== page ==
A gentle, laid back tour of the Cotswolds villages looking at the odd, unusual and bizarre aspects of village life in addition to admiring the beauty of the warm Cotswold stone cottages.
guides us round the North Cotswolds starting at the most well-known popular village, Bourton-on-the-Water and moving gently around the area including Adlestrop, Stow-on-the-Wold, Chipping Norton, Stanway, Winchcombe and Blockley before ending with a relaxed, lingering view of my favourite village - Lower Slaughter.
A very large Victorian gothic drinking fountain built in 1870 to provide fresh water for the village
This set of stocks is unique for its seven holes.
The local folk will tell you that, when the stocks were built, an extra leg-hole was added for a one legged criminal who lived in town.
Do you believe them?
A very old "Handing" post erected in 1669 for the benefit of stage coach drivers.
On one side of the arm is the name of the town and the other side shows the mileage.
Phyllis Humphries was a Rat Catcher by trade travelling with husband John from town to town earning the odd crust or two.
The station nameplate and a platform bench now reside in the village shelter.
"Yes - I remember Adlestrop ........."
The Four Shire Stone.
Four counties used to meet at exactly this spot.
Nowadays, only three meet here.
Which one have we lost?
A carved grotesque on the wall of the church.
This is supposed to be the Mayor of Winchcombe when the church was built.
Another grotesque, this time we are looking at the devil.
What was the point of these hideous carvings?
In the wall of the Talbot Inn, this was for use by the farmers who posted corn sale returns for taxation purposes.
The Russell Spring
"Water from the living rock God's precious gift to man."
Moreton Town Council did not like travelling fair grounds in town so decided to charge them an arm and a leg for the privilege.
This is pure magic.
It's on the front wall of The Plough.
Must pop in there next time I'm in the area.
Quite fancy the idea of quaffing a jar of nut brown ale.
A beautiful, unspoilt village - a highlight of any visit to the area.
If you like Vera Lynn and Gracie Fields, make sure you call in at the Mill - fascinating.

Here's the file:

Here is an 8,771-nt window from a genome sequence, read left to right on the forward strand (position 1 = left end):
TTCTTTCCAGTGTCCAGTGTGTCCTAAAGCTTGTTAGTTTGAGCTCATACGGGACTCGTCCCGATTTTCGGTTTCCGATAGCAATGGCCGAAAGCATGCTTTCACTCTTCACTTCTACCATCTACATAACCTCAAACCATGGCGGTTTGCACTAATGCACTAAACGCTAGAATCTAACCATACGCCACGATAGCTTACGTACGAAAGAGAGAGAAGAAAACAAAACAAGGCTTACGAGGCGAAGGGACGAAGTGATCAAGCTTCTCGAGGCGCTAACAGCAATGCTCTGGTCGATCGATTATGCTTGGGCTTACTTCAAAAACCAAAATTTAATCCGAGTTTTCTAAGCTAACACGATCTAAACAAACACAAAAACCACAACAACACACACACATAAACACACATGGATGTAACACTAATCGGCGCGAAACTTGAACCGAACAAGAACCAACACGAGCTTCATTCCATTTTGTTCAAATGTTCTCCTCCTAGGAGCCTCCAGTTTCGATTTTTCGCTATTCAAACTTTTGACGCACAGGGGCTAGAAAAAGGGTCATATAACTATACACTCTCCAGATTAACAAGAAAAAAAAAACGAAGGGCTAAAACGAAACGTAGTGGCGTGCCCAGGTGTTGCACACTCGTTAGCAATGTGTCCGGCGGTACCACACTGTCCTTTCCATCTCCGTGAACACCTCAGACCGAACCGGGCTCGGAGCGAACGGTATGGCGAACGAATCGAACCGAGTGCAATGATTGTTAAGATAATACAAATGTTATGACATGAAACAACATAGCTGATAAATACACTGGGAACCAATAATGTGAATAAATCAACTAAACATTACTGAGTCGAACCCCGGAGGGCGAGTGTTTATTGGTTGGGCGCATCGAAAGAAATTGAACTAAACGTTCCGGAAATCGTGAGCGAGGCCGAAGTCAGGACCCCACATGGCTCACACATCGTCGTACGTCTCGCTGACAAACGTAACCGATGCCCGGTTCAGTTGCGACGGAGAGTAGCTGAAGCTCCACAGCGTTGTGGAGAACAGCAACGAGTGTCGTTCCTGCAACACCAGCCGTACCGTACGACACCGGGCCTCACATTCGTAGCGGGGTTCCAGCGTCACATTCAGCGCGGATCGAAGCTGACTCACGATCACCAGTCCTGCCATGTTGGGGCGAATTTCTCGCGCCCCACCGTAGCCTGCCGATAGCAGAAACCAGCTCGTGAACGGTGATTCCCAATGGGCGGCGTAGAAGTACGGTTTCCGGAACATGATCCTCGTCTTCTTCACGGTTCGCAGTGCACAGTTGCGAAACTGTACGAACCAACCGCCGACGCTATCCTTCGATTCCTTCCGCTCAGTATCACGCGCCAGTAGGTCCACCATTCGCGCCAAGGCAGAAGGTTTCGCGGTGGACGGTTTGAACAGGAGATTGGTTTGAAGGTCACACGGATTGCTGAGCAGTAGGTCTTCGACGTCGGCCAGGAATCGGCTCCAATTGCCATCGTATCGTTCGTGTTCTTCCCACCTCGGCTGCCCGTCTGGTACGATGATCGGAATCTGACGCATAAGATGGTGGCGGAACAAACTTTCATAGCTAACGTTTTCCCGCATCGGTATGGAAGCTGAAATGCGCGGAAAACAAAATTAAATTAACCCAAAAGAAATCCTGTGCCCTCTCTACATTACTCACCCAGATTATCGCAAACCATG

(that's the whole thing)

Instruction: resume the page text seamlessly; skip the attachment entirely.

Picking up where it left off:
A lovely village but over-commercialised.
This picture was taken in November after the crowds had left.
Visit in December and admire the Christmas tree in the centre of the river.
takes us around the South Cotswolds starting at the area around Northleach and proceeding south-west through Fairford, South Cerney, Painswick and Bisley down to Wootton-under-Edge and Hawkesbury before returning to the ever popular Bibury and Arlington Row for a final look at the beauty which is The Cotswolds.
A beautiful octagonal pumphouse dating back to 1828.
Its original thatched roof was replaced with cotswold tiles in 1935 by the citizens of Farmington, USA.
Click on the thumbnail to reveal "Tiddles the Church Cat" who died in 1980.
A fascinating memorial within Sherborne Church.
An angel, a medallion and a skeleton rising from his tomb.
It must mean something to somebody ! !
Close up of the skeleton with a bit of a silly grin on his face.
What can he see from down there?
The mansion that was never finished.
An interesting Victorian building site giving an insight in to building techniques and skills of the Victorians.
A wonderful name for a village pub with a pub sign showing the annual hunt on Cat and Custard Pot Day.
What a load of Jorrocks ! !
The Churchyard is famous for its clipped yew trees.
There are 99 trees at the last count.
You want 100?
The devil - he say "No"
The vicar here was obviously not a dog lover and he preferred his lady parishioners to take their pattens off.
Heavens above ! !
Why is Betty's Grave at this crossroads?
Was she a teenage girl in Victorian England who had a baby?
Or was she a tramp who just happened to die here?
Old Father Thames used to sit in the woods at Trewsbury Mead but he was vandalised more than once.
He now reposes at St Johns Lock.
Any one looking for trouble?
You will find it at The Trouble House.
The pub sign says it all.
The home of Pitman shorthand.
But his original name for his system seems to have fallen out of use.
Reminds me of something ! !
The Swan Hotel provides a fitting backdrop to this enchanting scene.
The village includes a trout farm, visitor centre and Arlington Row (see opposite).
Arlington Row must be the most photographed cottages in England.
My picture concentrates on the undulating roof line.